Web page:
Picture Book Basket // October

When it comes to celebrating Halloween, we are decidedly un-spooky and gravitate instead toward the cheerful and festive. I want any books in our Halloween basket to reflect that! Until this year, I have never had any favorite Halloween picture books that I would want to read again and again. I had seen plenty about children trick-or-treating or attending parties or scaring their friends, but nothing that was especially clever or had enough substance to be remembered. So! This month I set out to find some. I have an ongoing list of seasonal picture books that I add to whenever I hear of an interesting title, so I went to our library and requested all the Halloween books I had written down. The kids and I spent the month reading them together--loving a few and returning many--and I am now pleased to present a list of our very favorite Halloween books to date:

I'm starting with Gustavo because it's my new absolute favorite Halloween book. I found it on display at Barnes & Noble and knew it was a keeper when I spent 30 minutes looking at the illustrations. Gustavo is a ghost who has trouble putting himself into social situations of any kind and doesn't think anyone notices him, which is kind of true since he can turn invisible and shape shift. He decides to take matters into his own hands and invites all the monsters in town to his violin concert on Dia de Los Muertos--but no one comes. What follows is an expertly woven, heartfelt, and funny story of being true to yourself to find your unique place in the world. Flavia Drago's illustrations will leave you smiling.

Ghosts in the House, by Kazuno Kohara
This is a charming book about a little witch who moves into a house haunted with ghosts. But she is clever and catches the ghosts to enlist their help around the house. You'll never guess how! We also loved Midnight Library by the same author.

A Tiger Called Tomás, by Charlotte Zolotov
Originally published in 1961, this story has been reprinted multiple times with new illustrations that highlight children of various ethnicities. The latest edition was illustrated by Marta Álvarez Miguéns and highlights Tomás, a boy in a new house on a new street who doesn't think anyone will like him. Day after day, he sits on his front stoop watching neighbors go by--until one day, his mother brings him a tiger costume for Halloween. With his tiger mask, Tomas feels brave enough to trick-or-treat around the neighborhood--but he's not as much of a stranger as he thought. It is powerful to see ourselves in books, whether based on ethnicity, gender, or temperament, and I was surprised to see myself in this one. You never know what kind of friendship is waiting for you if you'll just show up and be yourself! Amen and amen.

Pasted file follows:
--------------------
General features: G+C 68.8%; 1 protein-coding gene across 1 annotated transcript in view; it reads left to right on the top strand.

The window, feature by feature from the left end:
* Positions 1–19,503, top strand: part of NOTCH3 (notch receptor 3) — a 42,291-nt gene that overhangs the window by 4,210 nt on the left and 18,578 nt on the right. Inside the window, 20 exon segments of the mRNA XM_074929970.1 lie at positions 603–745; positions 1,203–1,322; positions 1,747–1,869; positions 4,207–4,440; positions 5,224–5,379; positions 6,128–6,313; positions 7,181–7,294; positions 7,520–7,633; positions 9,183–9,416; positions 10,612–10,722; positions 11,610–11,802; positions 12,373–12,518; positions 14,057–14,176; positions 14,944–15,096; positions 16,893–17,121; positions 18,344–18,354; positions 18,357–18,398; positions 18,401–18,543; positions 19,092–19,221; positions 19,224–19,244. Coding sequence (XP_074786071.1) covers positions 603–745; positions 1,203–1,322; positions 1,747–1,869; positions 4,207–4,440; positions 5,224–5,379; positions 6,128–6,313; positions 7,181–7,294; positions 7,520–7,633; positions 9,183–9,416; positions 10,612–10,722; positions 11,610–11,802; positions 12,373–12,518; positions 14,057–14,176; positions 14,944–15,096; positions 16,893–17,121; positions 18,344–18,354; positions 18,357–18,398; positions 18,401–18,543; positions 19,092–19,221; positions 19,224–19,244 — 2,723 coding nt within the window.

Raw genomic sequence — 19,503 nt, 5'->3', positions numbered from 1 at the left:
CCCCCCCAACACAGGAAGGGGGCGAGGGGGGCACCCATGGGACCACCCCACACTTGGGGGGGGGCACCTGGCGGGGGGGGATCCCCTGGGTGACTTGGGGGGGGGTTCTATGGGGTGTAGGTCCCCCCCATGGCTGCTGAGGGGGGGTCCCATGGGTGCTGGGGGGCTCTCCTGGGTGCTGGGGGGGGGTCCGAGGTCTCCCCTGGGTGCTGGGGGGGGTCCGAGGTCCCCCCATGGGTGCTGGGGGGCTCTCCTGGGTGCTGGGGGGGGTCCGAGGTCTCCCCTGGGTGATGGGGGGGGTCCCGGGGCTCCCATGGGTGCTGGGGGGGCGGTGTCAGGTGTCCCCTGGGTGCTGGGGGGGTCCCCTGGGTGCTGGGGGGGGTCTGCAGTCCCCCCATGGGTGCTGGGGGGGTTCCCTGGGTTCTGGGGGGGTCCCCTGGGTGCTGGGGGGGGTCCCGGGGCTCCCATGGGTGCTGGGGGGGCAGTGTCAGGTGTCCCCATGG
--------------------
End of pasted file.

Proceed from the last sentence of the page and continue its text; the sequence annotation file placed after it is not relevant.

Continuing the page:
We first heard this one at our Music Makers class for toddlers. A group of siblings go trick-or-treating with their dad and for every spooky encounter, they just yell, "Boo!" This felt like it had more of a storyline than some other books about Halloween night and has been a great introduction to my toddler about a) what happens on Halloween, and b) what to do if you see something scary!

Skulls, by Blair Thornburgh
Aren't you glad to have a skull? I'm smiling just thinking of this book. Again and again, we laughed all the way through this non-fiction book about the skulls we all have in our heads. The hilarious and surprisingly informative text taught us that skulls aren't creepy--they're kind of the best!

Apples and Pumpkins, by Anne Rockwell
This is the one book on this list that has stood the test of time in our house. We pulled it out this year and Emma still remembered it from when she was young! Addie always liked it because the little girl has red hair like she does. This is a simple book about a girl visiting an orchard and pumpkin patch with her parents. A great one to read after a similar family outing! I got my paperback copy used, but I was happy to see you can also order it as a board book. 

Carl's Halloween, by Alexandra Day
We're big fans of Carl the dog and this one is especially good. Once you get over the idea of the dog sneaking the toddler out of the house for hours at a time, the books are quite enjoyable. Alexandra Day's illustrations are visually stunning, and this book has some especially great watercolor spreads of trick-or-treating around a really festive neighborhood. 

Room on the Broom, Julia Donaldson
A widespread favorite, this book is about a witch who squeezes to make room on her broom for all her animal friends. Eventually the witch gets into some deep trouble and the animals must work together to rescue her! My girls love the rhyming text, descriptive pictures, and especially the ending. 

Five Little Pumpkins, Iris Van Rynbach
No basket of Halloween books for kids can be complete without this classic poem. I like this version because the illustrations are only mildly spooky and mostly friendly.

It's Halloween, by Jack Prelutsky
This is a solid collection of Halloween poems for kids. I've been searching for a book that includes "Skeleton Parade" and here it is! I still remember memorizing this poem with my mom when I was really young:

"Bony bony bony bones
With nothing in between,
Up and down and all around
They march on Halloween!"


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